Q: You were the last journalist to interview Phil Spector before he was charged with Lana Clarkson’s murder. What was it like to visit his home in Alhambra, California and sit down with him for a few hours?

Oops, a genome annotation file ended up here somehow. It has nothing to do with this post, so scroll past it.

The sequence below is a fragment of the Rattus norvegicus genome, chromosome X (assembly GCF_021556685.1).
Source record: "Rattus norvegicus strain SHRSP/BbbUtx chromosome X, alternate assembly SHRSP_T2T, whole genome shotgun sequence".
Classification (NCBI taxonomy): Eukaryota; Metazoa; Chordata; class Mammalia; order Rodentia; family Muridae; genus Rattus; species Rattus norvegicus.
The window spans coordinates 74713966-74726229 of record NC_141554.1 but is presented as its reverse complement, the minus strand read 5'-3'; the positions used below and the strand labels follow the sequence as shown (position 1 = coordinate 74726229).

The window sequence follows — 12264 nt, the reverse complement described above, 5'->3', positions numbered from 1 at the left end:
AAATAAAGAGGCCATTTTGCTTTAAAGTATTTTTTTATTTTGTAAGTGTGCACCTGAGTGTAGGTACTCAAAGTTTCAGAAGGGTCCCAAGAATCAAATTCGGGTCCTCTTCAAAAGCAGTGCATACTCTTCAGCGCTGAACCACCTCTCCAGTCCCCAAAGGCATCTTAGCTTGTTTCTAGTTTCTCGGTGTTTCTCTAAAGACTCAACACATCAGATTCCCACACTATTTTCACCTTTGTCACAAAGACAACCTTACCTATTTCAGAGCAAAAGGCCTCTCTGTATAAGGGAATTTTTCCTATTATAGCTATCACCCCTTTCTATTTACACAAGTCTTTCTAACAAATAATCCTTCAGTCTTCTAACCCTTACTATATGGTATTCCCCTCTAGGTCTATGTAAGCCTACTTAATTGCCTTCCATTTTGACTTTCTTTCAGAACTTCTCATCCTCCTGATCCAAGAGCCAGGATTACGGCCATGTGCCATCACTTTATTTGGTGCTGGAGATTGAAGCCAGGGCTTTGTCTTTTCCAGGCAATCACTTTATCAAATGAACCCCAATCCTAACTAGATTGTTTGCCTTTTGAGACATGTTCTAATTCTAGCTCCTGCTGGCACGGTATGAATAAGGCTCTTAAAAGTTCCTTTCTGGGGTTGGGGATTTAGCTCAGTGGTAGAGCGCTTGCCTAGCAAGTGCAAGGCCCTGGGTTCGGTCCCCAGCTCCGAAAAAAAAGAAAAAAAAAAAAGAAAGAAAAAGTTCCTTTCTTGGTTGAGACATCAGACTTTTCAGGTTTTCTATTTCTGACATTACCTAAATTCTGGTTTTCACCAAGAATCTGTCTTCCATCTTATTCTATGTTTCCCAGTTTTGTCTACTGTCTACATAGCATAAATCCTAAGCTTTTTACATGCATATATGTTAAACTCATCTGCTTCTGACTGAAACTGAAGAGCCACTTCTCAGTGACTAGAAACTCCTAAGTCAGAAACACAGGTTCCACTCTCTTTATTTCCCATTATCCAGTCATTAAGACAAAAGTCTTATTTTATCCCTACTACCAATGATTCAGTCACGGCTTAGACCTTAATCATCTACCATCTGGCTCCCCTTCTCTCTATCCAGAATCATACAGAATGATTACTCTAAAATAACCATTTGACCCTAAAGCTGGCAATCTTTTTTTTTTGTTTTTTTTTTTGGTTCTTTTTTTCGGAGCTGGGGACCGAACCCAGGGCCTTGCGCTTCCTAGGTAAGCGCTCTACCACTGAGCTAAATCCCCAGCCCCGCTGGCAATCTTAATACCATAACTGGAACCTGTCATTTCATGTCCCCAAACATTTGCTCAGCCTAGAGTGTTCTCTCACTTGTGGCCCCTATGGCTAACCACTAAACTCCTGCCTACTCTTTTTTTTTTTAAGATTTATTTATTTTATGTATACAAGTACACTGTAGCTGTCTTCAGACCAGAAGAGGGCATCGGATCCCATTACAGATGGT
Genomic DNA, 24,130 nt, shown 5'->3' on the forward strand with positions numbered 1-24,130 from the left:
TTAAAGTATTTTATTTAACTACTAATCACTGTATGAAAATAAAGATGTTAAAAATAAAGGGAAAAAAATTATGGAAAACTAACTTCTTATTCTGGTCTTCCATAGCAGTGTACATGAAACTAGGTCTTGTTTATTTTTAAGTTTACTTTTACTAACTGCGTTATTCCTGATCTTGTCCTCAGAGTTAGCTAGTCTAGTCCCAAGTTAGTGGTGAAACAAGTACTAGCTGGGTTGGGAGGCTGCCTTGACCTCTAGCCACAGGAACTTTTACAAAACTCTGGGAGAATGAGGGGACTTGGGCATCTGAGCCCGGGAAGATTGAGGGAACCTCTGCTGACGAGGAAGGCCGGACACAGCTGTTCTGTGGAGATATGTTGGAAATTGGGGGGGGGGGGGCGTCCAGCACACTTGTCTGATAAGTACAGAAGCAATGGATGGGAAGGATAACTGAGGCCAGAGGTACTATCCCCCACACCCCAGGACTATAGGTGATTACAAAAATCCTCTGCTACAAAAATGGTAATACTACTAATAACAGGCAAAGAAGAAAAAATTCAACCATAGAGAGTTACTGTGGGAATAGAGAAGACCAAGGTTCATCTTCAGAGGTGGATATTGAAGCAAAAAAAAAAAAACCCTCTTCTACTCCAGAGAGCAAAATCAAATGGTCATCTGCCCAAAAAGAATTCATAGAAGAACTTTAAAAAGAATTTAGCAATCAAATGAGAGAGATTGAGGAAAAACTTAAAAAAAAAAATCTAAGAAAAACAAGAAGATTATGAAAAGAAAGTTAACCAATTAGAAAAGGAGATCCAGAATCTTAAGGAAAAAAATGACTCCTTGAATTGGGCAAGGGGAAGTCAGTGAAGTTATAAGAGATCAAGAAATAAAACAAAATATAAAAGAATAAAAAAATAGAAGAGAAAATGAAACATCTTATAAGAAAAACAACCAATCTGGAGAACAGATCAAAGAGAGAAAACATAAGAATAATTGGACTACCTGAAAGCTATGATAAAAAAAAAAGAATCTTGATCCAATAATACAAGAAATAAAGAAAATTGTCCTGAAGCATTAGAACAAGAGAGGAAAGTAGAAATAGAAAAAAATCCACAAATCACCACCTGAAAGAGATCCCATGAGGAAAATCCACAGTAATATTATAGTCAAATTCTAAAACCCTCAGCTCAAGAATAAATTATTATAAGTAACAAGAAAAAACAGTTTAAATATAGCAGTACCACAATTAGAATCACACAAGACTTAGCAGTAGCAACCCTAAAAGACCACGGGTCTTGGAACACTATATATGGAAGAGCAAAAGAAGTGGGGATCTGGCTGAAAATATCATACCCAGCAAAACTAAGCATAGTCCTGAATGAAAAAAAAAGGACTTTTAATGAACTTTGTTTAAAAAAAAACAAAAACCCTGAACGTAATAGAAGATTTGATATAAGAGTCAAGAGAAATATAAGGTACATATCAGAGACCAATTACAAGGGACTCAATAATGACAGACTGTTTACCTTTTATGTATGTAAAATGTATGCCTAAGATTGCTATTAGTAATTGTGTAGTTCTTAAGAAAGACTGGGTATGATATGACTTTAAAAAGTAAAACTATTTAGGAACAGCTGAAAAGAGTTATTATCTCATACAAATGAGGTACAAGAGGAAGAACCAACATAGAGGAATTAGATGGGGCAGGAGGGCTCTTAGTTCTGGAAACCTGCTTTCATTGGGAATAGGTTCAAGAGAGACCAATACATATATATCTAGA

A: It was an extraordinary experience. I was treated to what I later came to understand was the full ‘Phil Spector Show’. I was collected from my hotel in his white, vintage Rolls Royce, made to walk to up the 88 steps to the door of the Pyrenees Castle, and then to wait for the requisite 30 or 40 minutes before he eventually appeared, walking down the stairs to the strains of Handel, dressed in a shoulder-length wig, black pajama suit and three inch Cuban-heeled boots. He was utterly charming, a wonderful conversationalist. I hadn’t expected him to be as funny as he was–he was a great friend of Lenny Bruce in the 60s, and it was as if he had been keeping Bruce’s lines warm for the last 40 years. He told great stories about the artists he’d worked with, building the Wall of Sound, his friendship with Bruce and John Lennon. At the same time, one could detect a certain physical and emotional fragility about him. What I really hadn’t expected was that he would be so candid about the emotional and mental difficulties that he had suffered over the years. He talked with great honesty about his parents having been first cousins and his fears that that had left some sort of genetic mark on him. Looking back, I think he felt able to be so candid about all of that because he genuinely thought it was all in the past. He emphasized how over the last few years he had struggled with his demons and, he implied, had finally conquered them and was now trying to be ‘a reasonable man’. It was a phrase he kept returning to in the conversation–‘I just want to be a reasonable man’. And I think that resolve was utterly genuine–which makes the events of a few weeks later all the more tragic.